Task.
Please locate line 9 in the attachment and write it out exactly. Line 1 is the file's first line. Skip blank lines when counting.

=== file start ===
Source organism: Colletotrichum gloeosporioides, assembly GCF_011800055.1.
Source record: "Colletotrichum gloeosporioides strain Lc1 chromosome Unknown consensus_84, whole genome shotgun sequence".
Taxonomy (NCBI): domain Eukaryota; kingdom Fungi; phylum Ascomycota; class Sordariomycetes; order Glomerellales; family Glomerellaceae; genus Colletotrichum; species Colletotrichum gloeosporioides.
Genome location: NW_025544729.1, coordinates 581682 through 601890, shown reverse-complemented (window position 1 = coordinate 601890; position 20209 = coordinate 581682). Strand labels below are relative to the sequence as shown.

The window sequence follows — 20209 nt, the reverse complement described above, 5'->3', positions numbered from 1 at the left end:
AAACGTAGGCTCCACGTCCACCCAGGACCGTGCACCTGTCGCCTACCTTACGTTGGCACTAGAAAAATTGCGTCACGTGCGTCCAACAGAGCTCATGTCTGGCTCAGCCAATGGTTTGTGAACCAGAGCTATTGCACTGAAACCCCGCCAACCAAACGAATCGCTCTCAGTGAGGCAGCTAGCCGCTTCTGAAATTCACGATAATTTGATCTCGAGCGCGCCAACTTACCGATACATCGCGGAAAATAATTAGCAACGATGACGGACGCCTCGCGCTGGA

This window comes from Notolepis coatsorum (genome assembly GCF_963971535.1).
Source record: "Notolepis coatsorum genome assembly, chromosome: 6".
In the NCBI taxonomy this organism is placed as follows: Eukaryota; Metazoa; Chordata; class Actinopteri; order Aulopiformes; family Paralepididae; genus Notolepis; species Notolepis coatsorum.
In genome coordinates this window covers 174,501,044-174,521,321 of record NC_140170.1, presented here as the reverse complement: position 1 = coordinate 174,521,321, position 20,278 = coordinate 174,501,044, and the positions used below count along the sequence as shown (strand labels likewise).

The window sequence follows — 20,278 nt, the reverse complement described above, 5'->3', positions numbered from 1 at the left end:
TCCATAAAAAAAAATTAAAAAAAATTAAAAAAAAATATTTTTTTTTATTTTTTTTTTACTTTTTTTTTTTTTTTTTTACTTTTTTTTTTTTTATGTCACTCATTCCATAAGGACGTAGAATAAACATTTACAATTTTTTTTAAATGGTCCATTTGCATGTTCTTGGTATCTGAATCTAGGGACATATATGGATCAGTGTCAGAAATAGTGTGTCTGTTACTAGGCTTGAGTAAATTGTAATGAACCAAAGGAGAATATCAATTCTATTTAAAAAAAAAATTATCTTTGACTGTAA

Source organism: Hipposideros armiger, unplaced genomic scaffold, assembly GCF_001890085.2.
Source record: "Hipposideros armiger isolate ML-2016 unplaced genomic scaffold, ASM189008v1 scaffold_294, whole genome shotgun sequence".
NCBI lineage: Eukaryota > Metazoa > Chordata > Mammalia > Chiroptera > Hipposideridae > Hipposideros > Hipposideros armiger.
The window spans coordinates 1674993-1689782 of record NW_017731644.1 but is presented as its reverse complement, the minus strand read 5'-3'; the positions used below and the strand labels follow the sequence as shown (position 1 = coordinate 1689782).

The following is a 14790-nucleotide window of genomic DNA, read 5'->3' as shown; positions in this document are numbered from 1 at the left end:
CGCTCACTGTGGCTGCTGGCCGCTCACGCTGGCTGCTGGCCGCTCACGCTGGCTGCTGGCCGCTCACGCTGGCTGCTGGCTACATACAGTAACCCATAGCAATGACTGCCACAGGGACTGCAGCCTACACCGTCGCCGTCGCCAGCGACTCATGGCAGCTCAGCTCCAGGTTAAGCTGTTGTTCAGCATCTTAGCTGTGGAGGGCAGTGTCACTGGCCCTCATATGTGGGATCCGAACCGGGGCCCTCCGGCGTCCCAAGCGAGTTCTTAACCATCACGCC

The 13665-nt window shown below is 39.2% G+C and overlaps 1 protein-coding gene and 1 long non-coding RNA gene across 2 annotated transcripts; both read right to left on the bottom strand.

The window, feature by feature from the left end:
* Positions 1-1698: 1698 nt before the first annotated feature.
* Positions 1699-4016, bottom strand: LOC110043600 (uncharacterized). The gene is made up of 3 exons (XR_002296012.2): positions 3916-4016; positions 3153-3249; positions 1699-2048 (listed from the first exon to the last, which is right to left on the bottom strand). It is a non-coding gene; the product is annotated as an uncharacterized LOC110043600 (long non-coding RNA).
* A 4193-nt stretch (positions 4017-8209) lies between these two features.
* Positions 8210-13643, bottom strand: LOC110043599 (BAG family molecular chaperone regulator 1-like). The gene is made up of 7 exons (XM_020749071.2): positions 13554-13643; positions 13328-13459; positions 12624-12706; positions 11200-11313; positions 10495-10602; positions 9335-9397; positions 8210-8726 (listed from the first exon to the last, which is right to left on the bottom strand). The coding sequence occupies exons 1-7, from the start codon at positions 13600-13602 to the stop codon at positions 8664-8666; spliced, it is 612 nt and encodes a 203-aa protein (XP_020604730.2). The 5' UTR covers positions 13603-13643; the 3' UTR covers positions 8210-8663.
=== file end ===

In the NCBI taxonomy this organism is placed as follows: Eukaryota; Metazoa; Chordata; class Actinopteri; order Aulopiformes; family Paralepididae; genus Notolepis; species Notolepis coatsorum.